Note: This review is by my husband Jim.
The Devil Wins is Reed Farrel Coleman’s second attempt at reproducing the late Robert B. Parker’s character of Jesse Stone. Stone, about 35, is the police chief of the small town of Paradise, Massachusetts. He is also an ex-alcoholic. He has made inroads into the corruption and crime in Paradise, and is well liked by the police force.
In this book, an anonymous mutilated corpse is found in a collapsed building near the skeletons of two girls who had been missing from Paradise for over 25 years. It transpires that the missing girls were good friends of Molly Crane, Jesse’s faithful and omni-competent assistant. Somehow, there seems to be a connection among the dead bodies, and indeed, we later learn that there is. In fact, no fewer than four more murders, all connected, occur in this complicated story.
On its own merits, this is a good detective-crime novel. The story is well-crafted, complex yet consistent, and the ending has a nice twist that ties up all the loose ends. Moreover, Coleman’s handling of Jesse Stone’s character is pretty true to Parker’s original, with perhaps a little more emphasis on Jesse’s drinking.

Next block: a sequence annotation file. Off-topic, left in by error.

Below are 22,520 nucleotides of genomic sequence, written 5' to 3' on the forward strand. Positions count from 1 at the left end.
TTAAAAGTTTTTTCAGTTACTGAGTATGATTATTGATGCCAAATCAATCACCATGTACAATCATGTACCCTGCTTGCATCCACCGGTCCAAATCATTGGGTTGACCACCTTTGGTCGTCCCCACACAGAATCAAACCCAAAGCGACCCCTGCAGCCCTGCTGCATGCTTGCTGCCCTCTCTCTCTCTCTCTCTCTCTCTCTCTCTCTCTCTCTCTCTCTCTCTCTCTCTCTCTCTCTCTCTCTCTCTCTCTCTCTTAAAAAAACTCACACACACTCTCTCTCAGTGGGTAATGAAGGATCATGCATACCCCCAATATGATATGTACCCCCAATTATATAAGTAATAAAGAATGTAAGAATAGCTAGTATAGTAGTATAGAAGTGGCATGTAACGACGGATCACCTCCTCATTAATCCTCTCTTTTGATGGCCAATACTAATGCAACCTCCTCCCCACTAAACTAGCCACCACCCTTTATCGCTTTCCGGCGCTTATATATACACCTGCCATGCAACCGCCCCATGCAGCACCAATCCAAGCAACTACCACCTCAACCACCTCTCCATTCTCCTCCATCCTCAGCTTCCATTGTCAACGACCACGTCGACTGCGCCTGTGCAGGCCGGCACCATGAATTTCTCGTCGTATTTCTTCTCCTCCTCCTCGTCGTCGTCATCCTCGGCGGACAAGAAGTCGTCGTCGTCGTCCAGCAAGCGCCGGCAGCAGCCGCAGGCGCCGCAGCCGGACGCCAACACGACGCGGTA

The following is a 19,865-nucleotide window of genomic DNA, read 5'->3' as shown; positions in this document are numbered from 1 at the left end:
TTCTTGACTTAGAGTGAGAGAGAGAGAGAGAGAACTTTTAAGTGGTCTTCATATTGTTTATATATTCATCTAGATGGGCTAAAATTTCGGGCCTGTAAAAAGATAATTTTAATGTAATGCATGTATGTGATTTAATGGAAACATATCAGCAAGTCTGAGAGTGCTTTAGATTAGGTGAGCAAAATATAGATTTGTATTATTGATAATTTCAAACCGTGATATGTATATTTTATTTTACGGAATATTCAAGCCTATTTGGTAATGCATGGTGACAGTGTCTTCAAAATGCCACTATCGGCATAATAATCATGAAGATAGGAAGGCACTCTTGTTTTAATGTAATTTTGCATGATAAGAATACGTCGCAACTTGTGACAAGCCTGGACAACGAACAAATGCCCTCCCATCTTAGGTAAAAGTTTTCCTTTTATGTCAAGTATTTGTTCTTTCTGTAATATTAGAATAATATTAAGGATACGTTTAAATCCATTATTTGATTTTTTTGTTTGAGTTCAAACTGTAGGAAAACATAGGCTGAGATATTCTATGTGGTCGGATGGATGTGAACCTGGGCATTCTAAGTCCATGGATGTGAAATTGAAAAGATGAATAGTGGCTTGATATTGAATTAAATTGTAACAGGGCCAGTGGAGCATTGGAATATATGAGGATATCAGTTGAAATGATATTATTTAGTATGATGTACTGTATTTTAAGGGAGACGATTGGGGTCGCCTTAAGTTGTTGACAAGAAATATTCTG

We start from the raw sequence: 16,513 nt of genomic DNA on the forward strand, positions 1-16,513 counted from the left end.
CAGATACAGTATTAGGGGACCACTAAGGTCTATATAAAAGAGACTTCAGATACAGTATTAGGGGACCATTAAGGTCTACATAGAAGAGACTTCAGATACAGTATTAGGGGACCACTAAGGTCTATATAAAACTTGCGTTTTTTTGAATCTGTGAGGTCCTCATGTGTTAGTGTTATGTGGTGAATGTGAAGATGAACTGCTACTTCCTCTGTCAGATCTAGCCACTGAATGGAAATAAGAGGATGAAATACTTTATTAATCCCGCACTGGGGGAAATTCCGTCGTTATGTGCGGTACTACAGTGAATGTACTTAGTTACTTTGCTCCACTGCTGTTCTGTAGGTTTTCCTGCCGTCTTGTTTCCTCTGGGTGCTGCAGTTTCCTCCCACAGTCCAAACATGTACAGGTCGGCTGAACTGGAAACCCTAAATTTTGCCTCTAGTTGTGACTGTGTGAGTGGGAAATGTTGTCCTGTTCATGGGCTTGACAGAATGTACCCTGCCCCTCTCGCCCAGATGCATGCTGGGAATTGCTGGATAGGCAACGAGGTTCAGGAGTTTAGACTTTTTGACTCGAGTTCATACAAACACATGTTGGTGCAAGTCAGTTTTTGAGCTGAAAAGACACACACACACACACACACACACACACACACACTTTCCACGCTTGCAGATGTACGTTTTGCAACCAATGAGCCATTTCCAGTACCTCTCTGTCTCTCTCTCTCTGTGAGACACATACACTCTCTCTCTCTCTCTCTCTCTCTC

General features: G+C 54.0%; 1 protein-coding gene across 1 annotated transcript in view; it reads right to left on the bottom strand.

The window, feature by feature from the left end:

However, there is no mistaking Coleman’s writing for Parker’s. Even though, like Parker, he uses short chapters and fast pacing, his diction and rhythms are different. Parker often devoted two or three chapters to little other than snarky dialog. The repartee of Coleman’s characters is never as witty as that of Parker’s characters. Sometimes Coleman even has to alert the reader that he tried to be clever by having one of the characters say something like, “Funny man, Jesse Stone.”
Evaluation: Coleman is good at telling an interesting story. Indeed, he has won a number of awards for detective novels. But fans of Robert Parker will find that Coleman has a bit of a different overall tone and style from that of Parker.
Published by G. P. Putnam’s Sons, an imprint of Penguin Random House, 2015